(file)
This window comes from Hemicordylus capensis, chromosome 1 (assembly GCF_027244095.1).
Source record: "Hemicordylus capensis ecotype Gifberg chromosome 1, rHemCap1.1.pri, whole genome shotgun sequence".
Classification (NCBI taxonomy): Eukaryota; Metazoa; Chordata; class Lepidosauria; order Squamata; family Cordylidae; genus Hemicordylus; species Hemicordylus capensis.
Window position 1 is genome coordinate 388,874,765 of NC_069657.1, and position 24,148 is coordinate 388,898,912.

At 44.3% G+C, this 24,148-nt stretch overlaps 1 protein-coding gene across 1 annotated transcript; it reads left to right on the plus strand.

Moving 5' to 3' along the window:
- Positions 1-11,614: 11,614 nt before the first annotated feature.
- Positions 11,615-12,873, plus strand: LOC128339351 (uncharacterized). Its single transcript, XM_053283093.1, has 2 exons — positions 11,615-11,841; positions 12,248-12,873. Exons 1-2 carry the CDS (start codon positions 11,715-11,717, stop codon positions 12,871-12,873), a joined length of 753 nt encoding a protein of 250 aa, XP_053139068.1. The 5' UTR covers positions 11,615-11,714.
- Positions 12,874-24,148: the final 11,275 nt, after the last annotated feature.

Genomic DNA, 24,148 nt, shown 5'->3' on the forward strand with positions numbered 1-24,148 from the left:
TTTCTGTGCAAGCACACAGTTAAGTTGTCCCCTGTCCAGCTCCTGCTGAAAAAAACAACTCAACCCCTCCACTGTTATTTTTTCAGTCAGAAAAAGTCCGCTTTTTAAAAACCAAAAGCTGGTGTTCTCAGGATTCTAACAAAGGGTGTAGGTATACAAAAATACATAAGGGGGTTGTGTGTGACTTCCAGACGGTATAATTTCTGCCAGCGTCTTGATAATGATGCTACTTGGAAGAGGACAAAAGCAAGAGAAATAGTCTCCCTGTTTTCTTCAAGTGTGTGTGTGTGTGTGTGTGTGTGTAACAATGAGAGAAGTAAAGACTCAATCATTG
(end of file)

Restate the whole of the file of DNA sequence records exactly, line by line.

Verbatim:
This window comes from Hemicordylus capensis, chromosome 1 (assembly GCF_027244095.1).
Source record: "Hemicordylus capensis ecotype Gifberg chromosome 1, rHemCap1.1.pri, whole genome shotgun sequence".
Classification (NCBI taxonomy): Eukaryota; Metazoa; Chordata; class Lepidosauria; order Squamata; family Cordylidae; genus Hemicordylus; species Hemicordylus capensis.
Window position 1 is genome coordinate 388,874,765 of NC_069657.1, and position 24,148 is coordinate 388,898,912.

At 44.3% G+C, this 24,148-nt stretch overlaps 1 protein-coding gene across 1 annotated transcript; it reads left to right on the plus strand.

Moving 5' to 3' along the window:
- Positions 1-11,614: 11,614 nt before the first annotated feature.
- Positions 11,615-12,873, plus strand: LOC128339351 (uncharacterized). Its single transcript, XM_053283093.1, has 2 exons — positions 11,615-11,841; positions 12,248-12,873. Exons 1-2 carry the CDS (start codon positions 11,715-11,717, stop codon positions 12,871-12,873), a joined length of 753 nt encoding a protein of 250 aa, XP_053139068.1. The 5' UTR covers positions 11,615-11,714.
- Positions 12,874-24,148: the final 11,275 nt, after the last annotated feature.

Genomic DNA, 24,148 nt, shown 5'->3' on the forward strand with positions numbered 1-24,148 from the left:
TTTCTGTGCAAGCACACAGTTAAGTTGTCCCCTGTCCAGCTCCTGCTGAAAAAAACAACTCAACCCCTCCACTGTTATTTTTTCAGTCAGAAAAAGTCCGCTTTTTAAAAACCAAAAGCTGGTGTTCTCAGGATTCTAACAAAGGGTGTAGGTATACAAAAATACATAAGGGGGTTGTGTGTGACTTCCAGACGGTATAATTTCTGCCAGCGTCTTGATAATGATGCTACTTGGAAGAGGACAAAAGCAAGAGAAATAGTCTCCCTGTTTTCTTCAAGTGTGTGTGTGTGTGTGTGTGTGTGTAACAATGAGAGAAGTAAAGACTCAATCATTG